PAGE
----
Wonder and Uncertainty

Author: Mr. Karl Romkema, C.S.C.

I have made one or two important discoveries during my time in Holy Cross. One such discovery is that nothing is certain. Although Jesus Christ makes many promises to those who follow God’s will, He never promises perfect certainty along the way. In fact, certainty is one of the few things Jesus refuses to promise.

Karl Romkema, CSC With Deacon Ryan Pietrocarlo, CSC

I have spent several years discerning a life in Holy Cross. Until recently I had expected to arrive at an absolute conviction that this life is for me – or not for me. Yet the more I discern and pray, the more evasive that certainty becomes. And I now realize I will never have it. Despite our best efforts to wipe the looking glass clean, it always remains somewhat cloudy.  But good discernment is what makes the opaque glass translucent. Although I can receive a great deal of confidence, Jesus will not offer me a safe and perfect certainty about my next step. And despite my disappointment, this seems right to me.

The point of vocation is to be called beyond myself, beyond my small imagination into the wide and dangerous imagination of God. If my path were certain, my life would lose all its wonder. There would be no room for surprise. Vocation and risk go hand-in-hand. Vocation is a loving dare to step into the unknown and to discover a love totally other than myself. Basil Moreau calls this love a “pressing invitation” (Directory of Devotional Prayer, 3). It is left to my decision – and yet how could I refuse?

Karl Romkema, CSC With Children In Africa

No, Jesus does not give me absolute transparency regarding my future. No, I cannot expect to be 100% certain about the details of my biography, or even my next step. But Jesus does promise a number of consolations which urge me onward. Chief among these, He promises me Himself.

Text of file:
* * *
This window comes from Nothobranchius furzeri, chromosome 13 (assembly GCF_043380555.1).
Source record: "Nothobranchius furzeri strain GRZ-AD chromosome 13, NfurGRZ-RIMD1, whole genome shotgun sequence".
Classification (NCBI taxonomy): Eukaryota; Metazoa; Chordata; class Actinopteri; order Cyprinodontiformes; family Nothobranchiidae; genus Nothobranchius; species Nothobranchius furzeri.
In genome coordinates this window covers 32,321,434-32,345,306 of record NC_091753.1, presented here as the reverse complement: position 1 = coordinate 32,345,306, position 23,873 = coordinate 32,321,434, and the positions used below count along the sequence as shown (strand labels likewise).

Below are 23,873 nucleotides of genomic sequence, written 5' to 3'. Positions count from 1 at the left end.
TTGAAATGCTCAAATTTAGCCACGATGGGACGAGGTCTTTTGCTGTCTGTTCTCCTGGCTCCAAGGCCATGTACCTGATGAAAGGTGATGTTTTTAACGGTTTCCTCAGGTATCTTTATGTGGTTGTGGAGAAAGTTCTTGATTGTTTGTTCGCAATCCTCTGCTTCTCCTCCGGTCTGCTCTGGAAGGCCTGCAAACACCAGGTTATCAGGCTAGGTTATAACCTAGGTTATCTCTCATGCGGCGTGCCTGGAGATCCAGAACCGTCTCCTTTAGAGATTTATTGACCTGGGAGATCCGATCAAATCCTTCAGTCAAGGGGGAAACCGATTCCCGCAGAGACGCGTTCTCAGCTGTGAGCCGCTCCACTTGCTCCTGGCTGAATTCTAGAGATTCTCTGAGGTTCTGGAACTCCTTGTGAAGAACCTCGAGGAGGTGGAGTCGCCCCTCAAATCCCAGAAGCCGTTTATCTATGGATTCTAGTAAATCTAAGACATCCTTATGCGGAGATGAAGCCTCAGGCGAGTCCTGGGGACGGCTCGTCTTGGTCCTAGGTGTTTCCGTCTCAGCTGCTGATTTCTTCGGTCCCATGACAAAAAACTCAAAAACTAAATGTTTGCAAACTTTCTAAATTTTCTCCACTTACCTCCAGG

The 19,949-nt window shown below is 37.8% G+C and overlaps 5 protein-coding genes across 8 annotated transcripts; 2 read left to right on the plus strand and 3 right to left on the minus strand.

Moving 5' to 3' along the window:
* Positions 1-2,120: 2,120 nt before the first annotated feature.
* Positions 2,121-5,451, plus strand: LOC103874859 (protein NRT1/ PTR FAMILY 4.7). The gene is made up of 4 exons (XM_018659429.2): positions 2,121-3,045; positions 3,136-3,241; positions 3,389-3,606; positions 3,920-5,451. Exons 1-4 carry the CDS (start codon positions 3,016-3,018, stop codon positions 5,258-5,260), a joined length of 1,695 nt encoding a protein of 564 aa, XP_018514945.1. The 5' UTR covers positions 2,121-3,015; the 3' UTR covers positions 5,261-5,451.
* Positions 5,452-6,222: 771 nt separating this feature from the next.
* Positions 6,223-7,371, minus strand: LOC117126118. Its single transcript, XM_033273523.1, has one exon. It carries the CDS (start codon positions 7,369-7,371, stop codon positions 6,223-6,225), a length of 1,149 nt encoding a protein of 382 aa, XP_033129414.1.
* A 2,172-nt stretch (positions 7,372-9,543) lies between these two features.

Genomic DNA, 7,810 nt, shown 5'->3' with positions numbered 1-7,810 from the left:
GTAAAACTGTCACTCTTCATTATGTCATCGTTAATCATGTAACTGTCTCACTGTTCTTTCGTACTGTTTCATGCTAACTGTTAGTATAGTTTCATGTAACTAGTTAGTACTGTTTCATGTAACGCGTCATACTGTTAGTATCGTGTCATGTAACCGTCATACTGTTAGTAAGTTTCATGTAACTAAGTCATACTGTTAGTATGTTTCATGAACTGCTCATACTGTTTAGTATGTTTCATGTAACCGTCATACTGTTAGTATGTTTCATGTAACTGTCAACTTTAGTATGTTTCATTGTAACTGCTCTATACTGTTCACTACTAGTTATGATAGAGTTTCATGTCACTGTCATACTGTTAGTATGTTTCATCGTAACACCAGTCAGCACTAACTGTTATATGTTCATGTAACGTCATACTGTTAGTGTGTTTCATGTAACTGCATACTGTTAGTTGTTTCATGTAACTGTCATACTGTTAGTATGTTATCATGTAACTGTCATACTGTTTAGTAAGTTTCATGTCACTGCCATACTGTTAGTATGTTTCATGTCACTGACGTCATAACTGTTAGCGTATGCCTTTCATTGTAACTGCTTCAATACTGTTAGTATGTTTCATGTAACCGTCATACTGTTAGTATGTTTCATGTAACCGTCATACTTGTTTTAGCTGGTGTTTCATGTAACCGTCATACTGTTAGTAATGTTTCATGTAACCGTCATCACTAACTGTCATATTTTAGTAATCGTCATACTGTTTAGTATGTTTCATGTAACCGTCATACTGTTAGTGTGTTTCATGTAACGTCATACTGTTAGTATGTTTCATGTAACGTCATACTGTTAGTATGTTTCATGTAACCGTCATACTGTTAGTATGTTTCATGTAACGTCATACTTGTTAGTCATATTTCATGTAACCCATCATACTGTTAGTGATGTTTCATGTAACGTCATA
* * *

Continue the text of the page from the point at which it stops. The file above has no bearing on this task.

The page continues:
In his Spiritual Exercises, Basil Moreau boils the spiritual life down to its simplest form, and the reader learns to desire one thing, and one thing alone. In a particularly exquisite passage, Jesus says:

“If you are alone, I will be your companion; if you are weak, I will be your strength. If you are poor, I will be your treasure; if you are hungry, I will be your food.  If you are afflicted, I will be your comfort and joy. If you are sluggish, I will lift you up; if you are exhausted, I will be your support” (Spiritual Exercises).

The promise is simple. Jesus says “I… I… I will be your reward. Hope in me! Do not look past me! I am everything you need.”

My life in Holy Cross is training me to be satisfied with nothing other than Jesus Christ. Religious life, in essence, is an attempt to remove all other things from my grasp so that I can cling to my heart’s deepest desire and everlasting reward. Yes, I must even let go of any hopes for certainty along the way – because the Living God dares me to cling to something much more satisfying. Jesus Himself will be my companion, my treasure, my food, my joy. Of this (and this alone) I can be certain.

Mr Karl Romkema Jr, CSC

Mr. Karl Romkema, C.S.C., is in his third year of temporary vows with the Congregation of Holy Cross. He and his brother seminarians are currently studying in the M.Div. program at the University of Notre Dame. Karl is originally from Clarkston, MI.

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